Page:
When she first tried to enroll on the course, however, Rachel says she was discouraged. “I was told I was the wrong sex and the wrong age. I pushed on and I said: ‘No, I want to do it.”
“I think we need to encourage more women to go into it, because some women are scared, and you have to be really determined,” says Rachel.
Around six months into her studies, Rachel began receiving “disgusting messages” from an unknown number, which belonged to someone in her class. The situation escalated. Rachel was stalked, which was “frightening and horrific”. The situation was only resolved once, equipped with proof, she reported the student to the college, who quickly removed him from the course.
“It did cross my mind to leave the course, because it frightened me so much. I thought maybe this is not for me,” says Rachel. “But why should I give up something that I’ve got such a passion for?”
These incidents aside, Rachel says that she was never made to feel out of place in a class of men. But looking back, they are evidence of the added tenacity she needed to make it into the same career as her male classmates. “I believe that as a female, I had to work that bit harder to get to where I am.”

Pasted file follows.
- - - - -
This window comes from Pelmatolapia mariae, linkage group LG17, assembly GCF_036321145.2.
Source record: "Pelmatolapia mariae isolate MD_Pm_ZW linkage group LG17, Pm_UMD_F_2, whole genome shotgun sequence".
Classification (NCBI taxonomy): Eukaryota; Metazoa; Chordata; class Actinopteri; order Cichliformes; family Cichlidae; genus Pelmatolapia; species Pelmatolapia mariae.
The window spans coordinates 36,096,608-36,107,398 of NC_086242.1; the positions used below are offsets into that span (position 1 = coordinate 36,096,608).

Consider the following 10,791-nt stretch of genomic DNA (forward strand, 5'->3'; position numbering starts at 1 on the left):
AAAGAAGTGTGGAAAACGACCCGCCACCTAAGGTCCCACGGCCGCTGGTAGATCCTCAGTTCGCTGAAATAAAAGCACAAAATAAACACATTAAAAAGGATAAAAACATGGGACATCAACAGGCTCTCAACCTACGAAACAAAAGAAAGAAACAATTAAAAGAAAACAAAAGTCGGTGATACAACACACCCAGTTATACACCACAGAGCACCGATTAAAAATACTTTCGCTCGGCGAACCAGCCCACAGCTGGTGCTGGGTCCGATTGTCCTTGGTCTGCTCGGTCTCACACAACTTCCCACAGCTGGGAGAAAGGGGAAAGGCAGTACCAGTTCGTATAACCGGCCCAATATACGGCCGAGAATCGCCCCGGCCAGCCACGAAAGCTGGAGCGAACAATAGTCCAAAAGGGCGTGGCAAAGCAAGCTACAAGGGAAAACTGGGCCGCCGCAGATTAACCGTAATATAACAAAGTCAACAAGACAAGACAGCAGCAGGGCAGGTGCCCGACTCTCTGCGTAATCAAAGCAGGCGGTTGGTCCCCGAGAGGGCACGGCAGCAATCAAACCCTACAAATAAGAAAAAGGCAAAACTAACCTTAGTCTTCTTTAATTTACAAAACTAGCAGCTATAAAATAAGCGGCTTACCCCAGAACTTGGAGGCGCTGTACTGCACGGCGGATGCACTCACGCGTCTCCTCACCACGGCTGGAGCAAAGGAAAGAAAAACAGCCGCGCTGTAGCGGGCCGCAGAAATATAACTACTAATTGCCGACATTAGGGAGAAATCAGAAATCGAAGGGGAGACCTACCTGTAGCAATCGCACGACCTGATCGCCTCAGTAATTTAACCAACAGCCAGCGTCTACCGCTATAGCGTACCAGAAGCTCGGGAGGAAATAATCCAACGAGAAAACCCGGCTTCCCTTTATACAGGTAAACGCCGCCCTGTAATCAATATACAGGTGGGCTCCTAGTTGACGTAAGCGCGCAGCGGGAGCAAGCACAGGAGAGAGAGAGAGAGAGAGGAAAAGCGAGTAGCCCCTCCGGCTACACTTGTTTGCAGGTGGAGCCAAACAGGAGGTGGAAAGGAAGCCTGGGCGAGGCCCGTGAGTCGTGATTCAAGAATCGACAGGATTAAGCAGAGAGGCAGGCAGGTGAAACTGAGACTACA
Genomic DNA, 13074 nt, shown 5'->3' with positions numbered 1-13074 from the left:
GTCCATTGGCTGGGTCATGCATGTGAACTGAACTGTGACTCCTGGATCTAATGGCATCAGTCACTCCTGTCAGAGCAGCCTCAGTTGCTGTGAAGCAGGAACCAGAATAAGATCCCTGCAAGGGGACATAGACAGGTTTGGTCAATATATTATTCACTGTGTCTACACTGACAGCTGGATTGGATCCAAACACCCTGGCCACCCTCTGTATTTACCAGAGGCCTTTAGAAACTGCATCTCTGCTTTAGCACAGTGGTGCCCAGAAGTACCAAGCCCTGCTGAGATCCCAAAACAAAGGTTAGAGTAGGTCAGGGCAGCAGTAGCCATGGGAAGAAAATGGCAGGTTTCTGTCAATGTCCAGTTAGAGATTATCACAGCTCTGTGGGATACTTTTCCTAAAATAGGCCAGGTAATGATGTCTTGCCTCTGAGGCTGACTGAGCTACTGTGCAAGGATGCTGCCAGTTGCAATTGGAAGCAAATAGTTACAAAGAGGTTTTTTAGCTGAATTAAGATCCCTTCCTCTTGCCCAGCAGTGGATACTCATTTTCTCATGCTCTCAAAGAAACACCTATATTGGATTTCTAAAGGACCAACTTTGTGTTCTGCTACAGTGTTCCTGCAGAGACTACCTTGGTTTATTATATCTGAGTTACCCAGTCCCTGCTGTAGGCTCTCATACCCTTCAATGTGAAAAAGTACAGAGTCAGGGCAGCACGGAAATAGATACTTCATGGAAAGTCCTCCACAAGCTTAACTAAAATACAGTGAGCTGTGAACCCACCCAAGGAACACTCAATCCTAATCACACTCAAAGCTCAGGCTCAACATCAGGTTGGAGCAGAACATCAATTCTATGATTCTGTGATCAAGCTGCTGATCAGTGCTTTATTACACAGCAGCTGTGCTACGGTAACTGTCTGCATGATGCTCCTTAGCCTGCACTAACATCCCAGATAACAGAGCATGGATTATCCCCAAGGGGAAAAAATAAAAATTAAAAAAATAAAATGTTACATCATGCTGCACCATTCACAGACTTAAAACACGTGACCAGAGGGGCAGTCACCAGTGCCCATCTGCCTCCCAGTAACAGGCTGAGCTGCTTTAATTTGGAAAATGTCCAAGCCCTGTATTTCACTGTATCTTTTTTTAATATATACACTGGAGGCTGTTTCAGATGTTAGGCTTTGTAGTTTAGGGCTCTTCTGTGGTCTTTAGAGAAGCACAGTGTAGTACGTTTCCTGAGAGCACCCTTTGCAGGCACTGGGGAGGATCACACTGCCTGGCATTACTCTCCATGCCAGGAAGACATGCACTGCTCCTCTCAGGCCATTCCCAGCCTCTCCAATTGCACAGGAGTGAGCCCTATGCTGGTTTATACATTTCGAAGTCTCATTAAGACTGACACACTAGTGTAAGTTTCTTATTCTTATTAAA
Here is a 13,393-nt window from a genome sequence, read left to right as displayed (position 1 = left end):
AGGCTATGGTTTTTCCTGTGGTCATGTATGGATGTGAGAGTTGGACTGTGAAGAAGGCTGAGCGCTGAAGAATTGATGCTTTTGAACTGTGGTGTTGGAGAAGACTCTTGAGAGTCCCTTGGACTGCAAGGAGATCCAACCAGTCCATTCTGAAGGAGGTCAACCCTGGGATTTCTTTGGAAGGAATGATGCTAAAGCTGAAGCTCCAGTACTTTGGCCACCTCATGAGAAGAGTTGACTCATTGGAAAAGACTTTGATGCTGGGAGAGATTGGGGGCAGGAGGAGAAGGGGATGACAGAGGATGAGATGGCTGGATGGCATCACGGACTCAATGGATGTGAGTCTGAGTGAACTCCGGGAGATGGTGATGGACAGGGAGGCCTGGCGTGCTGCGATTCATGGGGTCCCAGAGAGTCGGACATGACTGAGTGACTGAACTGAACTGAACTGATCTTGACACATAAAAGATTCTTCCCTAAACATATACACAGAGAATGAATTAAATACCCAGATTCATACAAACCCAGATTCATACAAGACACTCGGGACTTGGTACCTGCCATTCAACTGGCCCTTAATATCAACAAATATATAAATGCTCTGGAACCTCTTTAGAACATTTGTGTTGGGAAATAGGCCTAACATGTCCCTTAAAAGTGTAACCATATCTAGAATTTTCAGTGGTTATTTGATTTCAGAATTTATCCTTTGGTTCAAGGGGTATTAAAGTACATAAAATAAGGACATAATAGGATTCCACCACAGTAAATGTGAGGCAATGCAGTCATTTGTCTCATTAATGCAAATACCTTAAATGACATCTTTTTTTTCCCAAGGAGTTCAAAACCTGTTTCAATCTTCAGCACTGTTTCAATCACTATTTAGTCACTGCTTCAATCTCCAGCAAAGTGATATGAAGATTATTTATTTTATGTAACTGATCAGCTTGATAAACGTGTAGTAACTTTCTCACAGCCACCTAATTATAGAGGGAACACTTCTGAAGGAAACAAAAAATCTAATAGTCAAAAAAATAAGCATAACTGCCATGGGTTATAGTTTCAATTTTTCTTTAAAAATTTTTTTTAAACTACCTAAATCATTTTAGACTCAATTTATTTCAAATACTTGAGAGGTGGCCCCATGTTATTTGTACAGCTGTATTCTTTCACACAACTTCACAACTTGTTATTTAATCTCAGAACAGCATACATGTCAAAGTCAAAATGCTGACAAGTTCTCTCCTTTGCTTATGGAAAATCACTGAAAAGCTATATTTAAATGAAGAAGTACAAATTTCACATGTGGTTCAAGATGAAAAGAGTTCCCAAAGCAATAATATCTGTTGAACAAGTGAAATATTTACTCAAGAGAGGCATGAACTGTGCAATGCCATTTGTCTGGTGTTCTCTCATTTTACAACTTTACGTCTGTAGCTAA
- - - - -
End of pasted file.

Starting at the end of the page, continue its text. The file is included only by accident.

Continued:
Of the women I speak to, Rachel is not the only person to have been physically threatened for pursuing her career. Michaela Wain, a proud advocate for women in construction, says she received rape and death threats after posting about the lack of female representation on social media. “People have told me that I ‘need a good shagging’; that they’re going to rape me. I’ve had death threats. People have told me that they’re going to come and kill my children.”
She says: “I think sometimes the passive aggressive comments are more insulting than somebody just being outright sexist — at least you can challenge that. When it’s the passive aggressiveness, like going onto site and being ignored like I’m a note-taker instead of the director, that’s a little bit more difficult.”